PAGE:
Our guest blogger Dr Eilidh Whiteford MP argues that women have the most to gain from Scottish independence

When Hillary Clinton said women were the biggest, untapped resource in the world, she was addressing the Asia-Pacific Economic Cooperation (APEC) summit, and so her comments are routinely taken in the context of the developing world, where women are often denied access to education and employment.

However the statement fits the West too – some countries deemed ‘developed’ hold shocking statistics when it comes to women in the labour market. The UK included.

Office for National Statistics reports make for dismal reading; men have consistently higher employment rates than women and female graduates are more likely to work in lower skilled occupations. Men still make up the majority of top earners and while men with children are more likely to work than those without, it is the opposite picture for women.

Women have the most to gain from independence because we are better able to tackle these issues, and more, with full powers to make our own decisions, in the Scottish Parliament.   

A recent survey has shown two-thirds of mothers find the cost of childcare an obstacle to employment. The SNP have been able to increase the amount of childcare available; however the reality of devolution is we only have a fixed budget to play with, dictated and given to us by Westminster.

With independence we can deliver our ambitious childcare plan for all children aged 1-5 – a policy that when fully implemented will save families up to £4,600 per child, per year. Increased childcare with independence will not only improve the early education of our children and help families – it is also an important economic policy. If we can raise female participation in the labour market to levels achieved in – for example, Sweden- then as well as a boost to general economic performance, we will raise an extra £700 million per year in tax revenue.

With independence, the costs can be met initially by making different decisions on defence, as the Scottish Government proposes, and then because these increased tax revenues stay in Scotland, they can be used to fund the policy for the long term, as opposed to disappearing in the UK Treasury.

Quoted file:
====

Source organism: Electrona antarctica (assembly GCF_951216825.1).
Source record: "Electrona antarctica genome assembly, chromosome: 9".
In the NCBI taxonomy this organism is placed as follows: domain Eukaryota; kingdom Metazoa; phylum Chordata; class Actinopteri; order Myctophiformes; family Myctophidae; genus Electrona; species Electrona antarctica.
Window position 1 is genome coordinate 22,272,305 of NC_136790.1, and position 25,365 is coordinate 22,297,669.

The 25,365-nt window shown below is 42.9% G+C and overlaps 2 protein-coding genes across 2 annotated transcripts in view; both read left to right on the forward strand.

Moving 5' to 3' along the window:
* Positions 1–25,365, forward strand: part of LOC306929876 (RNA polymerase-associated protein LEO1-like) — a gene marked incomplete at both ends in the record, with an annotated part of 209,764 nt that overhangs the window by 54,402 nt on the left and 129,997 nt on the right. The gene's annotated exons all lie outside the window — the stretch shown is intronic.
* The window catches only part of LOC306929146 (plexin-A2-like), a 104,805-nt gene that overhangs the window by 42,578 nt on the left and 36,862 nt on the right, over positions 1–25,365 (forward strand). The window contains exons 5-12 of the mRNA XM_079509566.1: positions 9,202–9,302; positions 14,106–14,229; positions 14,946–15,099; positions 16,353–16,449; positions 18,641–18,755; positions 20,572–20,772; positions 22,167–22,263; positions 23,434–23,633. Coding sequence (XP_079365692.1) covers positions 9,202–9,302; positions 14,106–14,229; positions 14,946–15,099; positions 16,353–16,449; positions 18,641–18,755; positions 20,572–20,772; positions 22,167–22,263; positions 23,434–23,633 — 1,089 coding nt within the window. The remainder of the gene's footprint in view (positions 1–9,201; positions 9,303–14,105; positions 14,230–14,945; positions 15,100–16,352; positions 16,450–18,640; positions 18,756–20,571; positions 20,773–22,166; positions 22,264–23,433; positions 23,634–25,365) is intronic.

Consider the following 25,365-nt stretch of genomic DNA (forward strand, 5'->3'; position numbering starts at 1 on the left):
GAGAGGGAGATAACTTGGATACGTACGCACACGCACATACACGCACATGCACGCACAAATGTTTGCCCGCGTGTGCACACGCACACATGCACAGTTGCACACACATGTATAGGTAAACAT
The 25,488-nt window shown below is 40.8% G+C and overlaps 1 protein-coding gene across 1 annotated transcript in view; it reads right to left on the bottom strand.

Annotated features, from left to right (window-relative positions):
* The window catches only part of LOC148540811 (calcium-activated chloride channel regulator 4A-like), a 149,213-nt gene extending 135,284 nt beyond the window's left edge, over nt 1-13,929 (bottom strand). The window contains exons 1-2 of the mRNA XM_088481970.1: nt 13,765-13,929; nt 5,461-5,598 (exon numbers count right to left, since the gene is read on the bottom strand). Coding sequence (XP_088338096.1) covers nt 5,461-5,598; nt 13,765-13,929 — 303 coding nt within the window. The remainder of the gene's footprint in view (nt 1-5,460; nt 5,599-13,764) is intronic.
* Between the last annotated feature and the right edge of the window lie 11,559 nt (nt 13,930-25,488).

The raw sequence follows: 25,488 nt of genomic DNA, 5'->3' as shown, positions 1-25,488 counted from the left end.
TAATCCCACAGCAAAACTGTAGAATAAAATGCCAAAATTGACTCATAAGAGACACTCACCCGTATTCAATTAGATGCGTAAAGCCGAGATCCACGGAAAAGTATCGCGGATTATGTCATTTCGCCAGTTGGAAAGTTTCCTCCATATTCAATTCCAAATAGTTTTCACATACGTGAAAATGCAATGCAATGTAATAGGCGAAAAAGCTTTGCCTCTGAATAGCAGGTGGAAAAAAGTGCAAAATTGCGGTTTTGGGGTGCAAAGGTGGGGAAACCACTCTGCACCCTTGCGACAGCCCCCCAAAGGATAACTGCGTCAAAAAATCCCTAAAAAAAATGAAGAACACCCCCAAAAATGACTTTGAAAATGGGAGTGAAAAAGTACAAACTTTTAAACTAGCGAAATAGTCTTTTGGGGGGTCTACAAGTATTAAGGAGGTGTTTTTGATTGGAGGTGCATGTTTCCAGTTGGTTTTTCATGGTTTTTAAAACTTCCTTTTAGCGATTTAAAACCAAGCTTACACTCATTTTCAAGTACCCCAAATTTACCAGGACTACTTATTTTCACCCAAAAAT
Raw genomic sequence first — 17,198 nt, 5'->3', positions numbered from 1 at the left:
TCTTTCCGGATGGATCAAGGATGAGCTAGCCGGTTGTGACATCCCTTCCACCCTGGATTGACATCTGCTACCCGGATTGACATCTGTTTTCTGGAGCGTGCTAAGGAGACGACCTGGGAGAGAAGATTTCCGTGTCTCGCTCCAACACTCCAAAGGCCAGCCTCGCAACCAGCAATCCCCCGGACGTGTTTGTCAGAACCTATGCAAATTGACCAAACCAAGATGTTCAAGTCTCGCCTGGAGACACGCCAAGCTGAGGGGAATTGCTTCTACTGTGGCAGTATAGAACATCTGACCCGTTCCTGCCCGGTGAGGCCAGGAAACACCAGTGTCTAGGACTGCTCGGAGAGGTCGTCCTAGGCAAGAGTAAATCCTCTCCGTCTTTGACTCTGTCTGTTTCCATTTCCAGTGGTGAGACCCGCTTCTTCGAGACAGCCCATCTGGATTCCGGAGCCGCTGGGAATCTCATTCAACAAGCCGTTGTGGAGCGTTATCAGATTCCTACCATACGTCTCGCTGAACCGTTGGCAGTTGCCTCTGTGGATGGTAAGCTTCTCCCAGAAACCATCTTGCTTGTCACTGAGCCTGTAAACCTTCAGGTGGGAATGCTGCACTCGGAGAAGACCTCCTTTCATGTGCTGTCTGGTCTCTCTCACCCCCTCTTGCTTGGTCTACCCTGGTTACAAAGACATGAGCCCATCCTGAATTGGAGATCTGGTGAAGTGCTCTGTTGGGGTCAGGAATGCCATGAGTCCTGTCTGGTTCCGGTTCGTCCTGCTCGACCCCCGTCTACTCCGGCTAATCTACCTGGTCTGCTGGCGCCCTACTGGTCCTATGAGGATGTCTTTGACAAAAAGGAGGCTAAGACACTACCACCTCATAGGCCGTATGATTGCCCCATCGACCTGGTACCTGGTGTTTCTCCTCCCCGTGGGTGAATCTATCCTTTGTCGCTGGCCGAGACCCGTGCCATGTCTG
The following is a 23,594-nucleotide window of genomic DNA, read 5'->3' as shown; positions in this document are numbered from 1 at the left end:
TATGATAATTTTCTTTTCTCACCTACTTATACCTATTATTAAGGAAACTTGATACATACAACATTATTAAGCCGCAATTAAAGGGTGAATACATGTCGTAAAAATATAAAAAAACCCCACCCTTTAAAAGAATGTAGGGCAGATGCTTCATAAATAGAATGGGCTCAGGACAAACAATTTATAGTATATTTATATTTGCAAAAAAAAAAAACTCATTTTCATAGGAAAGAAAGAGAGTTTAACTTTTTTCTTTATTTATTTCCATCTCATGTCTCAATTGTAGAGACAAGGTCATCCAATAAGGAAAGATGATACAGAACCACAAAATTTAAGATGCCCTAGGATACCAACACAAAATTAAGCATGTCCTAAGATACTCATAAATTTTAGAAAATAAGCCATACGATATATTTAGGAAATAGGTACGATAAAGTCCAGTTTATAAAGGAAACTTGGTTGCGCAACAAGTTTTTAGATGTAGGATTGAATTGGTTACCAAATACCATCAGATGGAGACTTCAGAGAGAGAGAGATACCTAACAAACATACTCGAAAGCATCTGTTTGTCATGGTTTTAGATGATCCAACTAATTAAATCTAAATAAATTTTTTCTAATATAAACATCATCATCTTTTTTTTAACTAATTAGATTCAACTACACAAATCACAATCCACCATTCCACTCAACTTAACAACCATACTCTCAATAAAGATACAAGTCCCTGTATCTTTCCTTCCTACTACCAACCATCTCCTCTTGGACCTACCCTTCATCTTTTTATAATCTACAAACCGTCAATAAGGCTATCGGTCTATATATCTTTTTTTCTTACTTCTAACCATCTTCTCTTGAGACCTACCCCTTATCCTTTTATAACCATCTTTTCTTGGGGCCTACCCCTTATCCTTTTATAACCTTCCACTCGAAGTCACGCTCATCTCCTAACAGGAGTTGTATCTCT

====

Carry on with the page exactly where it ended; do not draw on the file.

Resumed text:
The types of employment women do is also significant, because women make up two thirds of people on low incomes. Tackling the concentration of women in low paid sectors of the economy is a longer term challenge, but in the meantime, we need to take action to ensure that the lowest paid are treated fairly, and that work keeps people out of poverty. The Scottish Parliament currently has no jurisdiction on this, but with independence, we can ensure that the minimum wage will rise at least in line with inflation every year. If the minimum wage had increased by inflation over the past five years, the lowest paid would be over £600 a year better off than they are now. That’s been the cost to the lowest paid of not taking these decisions for ourselves.

We know from polls that the majority of Scots want welfare decisions to be made for them in the Scottish Parliament, and independence will make this a reality. Instead as part of the UK we are subject to the UK government’s austerity agenda which disproportionately affects women because it is mostly women who are single parents, carers, part-time and public-sector workers as well as elderly.

The UK government’s proposal for marriage tax breaks and Universal Credit fail to recognise individuals but are instead paid to a household- which means in many cases it will go to the man of the house. With the powers of independence, we can reverse these policies, protect the right of individuals to receive payments in their own right and make sure women have the same incentives to work as men.

Independence also means we can have polices which reflect our circumstances. It is a sad fact that life expectancy in Scotland is still lower than elsewhere in the UK. Young women entering the workforce today will likely to have to work until they are 70. Our taxes already pay for our pensions and will continue to do so with independence. But also having the power to decide when we get our pension – and ensure that its value is protected – would be of enormous benefit to women.

Scotland has got what it takes to be independent. David Cameron has said himself “of course Scotland can be a successful, independent country” and as reported by the Financial Times last week, an independent Scotland’s finances would be healthier than the rest of the UK.

Even without North Sea oil and gas, our economic output per head is virtually identical to that of the UK as a whole, and with oil and gas it is considerably larger- plus we are buoyed by our successful sectors such as food and drink, energy, creative industries, tourism and life sciences.

It’s having the financial autonomy to decide how our revenue is spent that will enable us to be a more prosperous nation. No country can progress while leaving half of its population behind and independence will better equip us to ensure that the women in Scotland achieve their potential.